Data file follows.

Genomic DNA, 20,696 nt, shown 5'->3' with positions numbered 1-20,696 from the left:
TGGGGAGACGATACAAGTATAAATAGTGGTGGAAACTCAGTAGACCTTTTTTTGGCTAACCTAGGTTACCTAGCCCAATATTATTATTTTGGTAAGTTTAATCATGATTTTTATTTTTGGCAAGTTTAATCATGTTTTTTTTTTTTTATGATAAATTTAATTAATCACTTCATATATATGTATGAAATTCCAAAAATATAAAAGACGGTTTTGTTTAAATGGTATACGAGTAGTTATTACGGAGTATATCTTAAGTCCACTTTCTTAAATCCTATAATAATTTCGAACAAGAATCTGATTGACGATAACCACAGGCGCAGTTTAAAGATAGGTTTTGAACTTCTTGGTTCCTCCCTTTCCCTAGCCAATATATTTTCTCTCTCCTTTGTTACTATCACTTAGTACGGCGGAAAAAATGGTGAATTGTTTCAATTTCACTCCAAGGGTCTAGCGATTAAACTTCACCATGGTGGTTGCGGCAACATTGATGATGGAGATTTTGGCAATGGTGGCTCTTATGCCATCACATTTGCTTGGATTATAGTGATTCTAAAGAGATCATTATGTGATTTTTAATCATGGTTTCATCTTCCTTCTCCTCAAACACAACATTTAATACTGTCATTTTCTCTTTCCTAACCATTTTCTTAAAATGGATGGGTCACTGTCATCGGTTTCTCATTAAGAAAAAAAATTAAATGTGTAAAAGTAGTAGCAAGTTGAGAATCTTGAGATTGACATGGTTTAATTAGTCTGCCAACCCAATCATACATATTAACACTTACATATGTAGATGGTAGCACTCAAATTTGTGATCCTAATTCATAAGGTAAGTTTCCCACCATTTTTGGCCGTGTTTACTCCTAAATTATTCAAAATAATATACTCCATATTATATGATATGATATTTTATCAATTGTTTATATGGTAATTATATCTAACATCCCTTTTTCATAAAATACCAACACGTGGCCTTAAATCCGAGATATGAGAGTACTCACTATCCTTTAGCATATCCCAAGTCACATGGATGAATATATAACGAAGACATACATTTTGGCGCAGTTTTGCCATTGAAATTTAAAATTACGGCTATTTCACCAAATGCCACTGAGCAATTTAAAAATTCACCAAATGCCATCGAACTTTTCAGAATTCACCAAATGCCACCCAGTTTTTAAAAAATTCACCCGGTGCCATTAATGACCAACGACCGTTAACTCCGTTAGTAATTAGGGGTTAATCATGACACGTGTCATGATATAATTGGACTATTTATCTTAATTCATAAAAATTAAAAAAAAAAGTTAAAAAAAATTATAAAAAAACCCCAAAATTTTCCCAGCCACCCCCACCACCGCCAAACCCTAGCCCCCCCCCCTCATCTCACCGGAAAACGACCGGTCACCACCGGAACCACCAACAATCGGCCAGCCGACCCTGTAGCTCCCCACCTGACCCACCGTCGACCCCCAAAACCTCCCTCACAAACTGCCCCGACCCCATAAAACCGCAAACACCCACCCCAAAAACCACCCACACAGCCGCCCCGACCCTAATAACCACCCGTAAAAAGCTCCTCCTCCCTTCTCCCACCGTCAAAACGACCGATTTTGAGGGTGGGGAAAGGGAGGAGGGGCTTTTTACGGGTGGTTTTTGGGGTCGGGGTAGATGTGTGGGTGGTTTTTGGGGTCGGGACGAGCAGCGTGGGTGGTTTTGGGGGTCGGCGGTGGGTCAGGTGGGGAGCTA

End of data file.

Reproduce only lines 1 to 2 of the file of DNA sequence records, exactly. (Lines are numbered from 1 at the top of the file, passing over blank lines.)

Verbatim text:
Genomic DNA, 20,696 nt, shown 5'->3' with positions numbered 1-20,696 from the left:
TGGGGAGACGATACAAGTATAAATAGTGGTGGAAACTCAGTAGACCTTTTTTTGGCTAACCTAGGTTACCTAGCCCAATATTATTATTTTGGTAAGTTTAATCATGATTTTTATTTTTGGCAAGTTTAATCATGTTTTTTTTTTTTTATGATAAATTTAATTAATCACTTCATATATATGTATGAAATTCCAAAAATATAAAAGACGGTTTTGTTTAAATGGTATACGAGTAGTTATTACGGAGTATATCTTAAGTCCACTTTCTTAAATCCTATAATAATTTCGAACAAGAATCTGATTGACGATAACCACAGGCGCAGTTTAAAGATAGGTTTTGAACTTCTTGGTTCCTCCCTTTCCCTAGCCAATATATTTTCTCTCTCCTTTGTTACTATCACTTAGTACGGCGGAAAAAATGGTGAATTGTTTCAATTTCACTCCAAGGGTCTAGCGATTAAACTTCACCATGGTGGTTGCGGCAACATTGATGATGGAGATTTTGGCAATGGTGGCTCTTATGCCATCACATTTGCTTGGATTATAGTGATTCTAAAGAGATCATTATGTGATTTTTAATCATGGTTTCATCTTCCTTCTCCTCAAACACAACATTTAATACTGTCATTTTCTCTTTCCTAACCATTTTCTTAAAATGGATGGGTCACTGTCATCGGTTTCTCATTAAGAAAAAAAATTAAATGTGTAAAAGTAGTAGCAAGTTGAGAATCTTGAGATTGACATGGTTTAATTAGTCTGCCAACCCAATCATACATATTAACACTTACATATGTAGATGGTAGCACTCAAATTTGTGATCCTAATTCATAAGGTAAGTTTCCCACCATTTTTGGCCGTGTTTACTCCTAAATTATTCAAAATAATATACTCCATATTATATGATATGATATTTTATCAATTGTTTATATGGTAATTATATCTAACATCCCTTTTTCATAAAATACCAACACGTGGCCTTAAATCCGAGATATGAGAGTACTCACTATCCTTTAGCATATCCCAAGTCACATGGATGAATATATAACGAAGACATACATTTTGGCGCAGTTTTGCCATTGAAATTTAAAATTACGGCTATTTCACCAAATGCCACTGAGCAATTTAAAAATTCACCAAATGCCATCGAACTTTTCAGAATTCACCAAATGCCACCCAGTTTTTAAAAAATTCACCCGGTGCCATTAATGACCAACGACCGTTAACTCCGTTAGTAATTAGGGGTTAATCATGACACGTGTCATGATATAATTGGACTATTTATCTTAATTCATAAAAATTAAAAAAAAAAGTTAAAAAAAATTATAAAAAAACCCCAAAATTTTCCCAGCCACCCCCACCACCGCCAAACCCTAGCCCCCCCCCCTCATCTCACCGGAAAACGACCGGTCACCACCGGAACCACCAACAATCGGCCAGCCGACCCTGTAGCTCCCCACCTGACCCACCGTCGACCCCCAAAACCTCCCTCACAAACTGCCCCGACCCCATAAAACCGCAAACACCCACCCCAAAAACCACCCACACAGCCGCCCCGACCCTAATAACCACCCGTAAAAAGCTCCTCCTCCCTTCTCCCACCGTCAAAACGACCGATTTTGAGGGTGGGGAAAGGGAGGAGGGGCTTTTTACGGGTGGTTTTTGGGGTCGGGGTAGATGTGTGGGTGGTTTTTGGGGTCGGGACGAGCAGCGTGGGTGGTTTTGGGGGTCGGCGGTGGGTCAGGTGGGGAGCTA